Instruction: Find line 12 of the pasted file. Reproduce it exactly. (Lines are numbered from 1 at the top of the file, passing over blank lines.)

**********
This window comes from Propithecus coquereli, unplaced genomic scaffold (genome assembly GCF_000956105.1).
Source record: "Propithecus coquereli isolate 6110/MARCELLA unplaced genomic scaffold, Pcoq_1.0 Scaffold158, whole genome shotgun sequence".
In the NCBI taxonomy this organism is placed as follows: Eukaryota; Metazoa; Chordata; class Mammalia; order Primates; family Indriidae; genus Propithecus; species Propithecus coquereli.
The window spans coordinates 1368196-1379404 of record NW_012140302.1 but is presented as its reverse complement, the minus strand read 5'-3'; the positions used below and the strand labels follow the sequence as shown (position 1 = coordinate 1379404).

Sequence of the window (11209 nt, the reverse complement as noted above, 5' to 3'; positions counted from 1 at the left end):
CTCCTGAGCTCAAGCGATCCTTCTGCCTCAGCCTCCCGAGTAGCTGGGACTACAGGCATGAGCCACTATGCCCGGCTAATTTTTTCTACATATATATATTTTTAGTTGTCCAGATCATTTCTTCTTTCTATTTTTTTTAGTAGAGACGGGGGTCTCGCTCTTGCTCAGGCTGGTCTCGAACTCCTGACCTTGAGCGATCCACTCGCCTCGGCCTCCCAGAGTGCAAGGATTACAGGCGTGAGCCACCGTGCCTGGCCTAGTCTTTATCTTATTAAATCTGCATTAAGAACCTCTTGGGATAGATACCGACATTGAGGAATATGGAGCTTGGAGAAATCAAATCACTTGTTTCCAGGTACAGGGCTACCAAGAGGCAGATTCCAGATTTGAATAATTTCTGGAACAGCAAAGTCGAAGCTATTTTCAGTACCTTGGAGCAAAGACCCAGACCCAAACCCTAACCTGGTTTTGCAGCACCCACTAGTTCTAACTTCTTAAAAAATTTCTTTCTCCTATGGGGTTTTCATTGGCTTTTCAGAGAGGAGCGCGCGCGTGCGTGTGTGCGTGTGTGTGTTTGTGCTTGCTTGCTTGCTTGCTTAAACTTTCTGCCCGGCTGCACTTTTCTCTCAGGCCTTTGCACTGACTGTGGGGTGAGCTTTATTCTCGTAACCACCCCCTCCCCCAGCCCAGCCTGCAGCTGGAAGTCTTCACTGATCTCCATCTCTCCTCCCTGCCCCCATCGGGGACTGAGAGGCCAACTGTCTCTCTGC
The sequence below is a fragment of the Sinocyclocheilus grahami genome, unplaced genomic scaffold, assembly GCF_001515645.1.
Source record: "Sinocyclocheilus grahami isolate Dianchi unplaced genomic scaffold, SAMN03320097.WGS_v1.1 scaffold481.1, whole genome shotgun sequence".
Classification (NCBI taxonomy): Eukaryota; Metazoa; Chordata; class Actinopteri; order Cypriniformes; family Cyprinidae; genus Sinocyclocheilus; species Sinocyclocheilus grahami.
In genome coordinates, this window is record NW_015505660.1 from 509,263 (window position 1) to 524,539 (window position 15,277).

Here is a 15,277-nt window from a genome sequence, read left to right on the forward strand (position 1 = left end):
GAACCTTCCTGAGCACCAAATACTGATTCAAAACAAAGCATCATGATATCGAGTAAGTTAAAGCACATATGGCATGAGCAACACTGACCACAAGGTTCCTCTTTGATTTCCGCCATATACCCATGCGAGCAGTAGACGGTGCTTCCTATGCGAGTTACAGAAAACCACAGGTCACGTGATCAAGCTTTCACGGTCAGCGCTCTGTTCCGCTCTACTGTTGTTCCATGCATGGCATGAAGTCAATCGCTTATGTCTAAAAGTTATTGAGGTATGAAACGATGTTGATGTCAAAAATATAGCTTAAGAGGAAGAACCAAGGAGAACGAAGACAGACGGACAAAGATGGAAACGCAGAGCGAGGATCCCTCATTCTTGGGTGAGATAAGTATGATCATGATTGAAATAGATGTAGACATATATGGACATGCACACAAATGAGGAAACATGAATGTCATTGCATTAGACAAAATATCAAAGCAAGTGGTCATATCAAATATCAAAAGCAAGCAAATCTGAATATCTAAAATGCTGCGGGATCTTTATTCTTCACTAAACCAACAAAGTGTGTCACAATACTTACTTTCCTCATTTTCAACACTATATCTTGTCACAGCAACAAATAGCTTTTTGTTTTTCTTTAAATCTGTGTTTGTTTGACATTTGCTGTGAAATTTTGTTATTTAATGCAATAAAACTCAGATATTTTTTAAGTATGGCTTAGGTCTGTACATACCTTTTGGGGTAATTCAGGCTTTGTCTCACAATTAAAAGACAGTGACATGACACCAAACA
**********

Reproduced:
GAACCTTCCTGAGCACCAAATACTGATTCAAAACAAAGCATCATGATATCGAGTAAGTTAAAGCACATATGGCATGAGCAACACTGACCACAAGGTTCCTCTTTGATTTCCGCCATATACCCATGCGAGCAGTAGACGGTGCTTCCTATGCGAGTTACAGAAAACCACAGGTCACGTGATCAAGCTTTCACGGTCAGCGCTCTGTTCCGCTCTACTGTTGTTCCATGCATGGCATGAAGTCAATCGCTTATGTCTAAAAGTTATTGAGGTATGAAACGATGTTGATGTCAAAAATATAGCTTAAGAGGAAGAACCAAGGAGAACGAAGACAGACGGACAAAGATGGAAACGCAGAGCGAGGATCCCTCATTCTTGGGTGAGATAAGTATGATCATGATTGAAATAGATGTAGACATATATGGACATGCACACAAATGAGGAAACATGAATGTCATTGCATTAGACAAAATATCAAAGCAAGTGGTCATATCAAATATCAAAAGCAAGCAAATCTGAATATCTAAAATGCTGCGGGATCTTTATTCTTCACTAAACCAACAAAGTGTGTCACAATACTTACTTTCCTCATTTTCAACACTATATCTTGTCACAGCAACAAATAGCTTTTTGTTTTTCTTTAAATCTGTGTTTGTTTGACATTTGCTGTGAAATTTTGTTATTTAATGCAATAAAACTCAGATATTTTTTAAGTATGGCTTAGGTCTGTACATACCTTTTGGGGTAATTCAGGCTTTGTCTCACAATTAAAAGACAGTGACATGACACCAAACA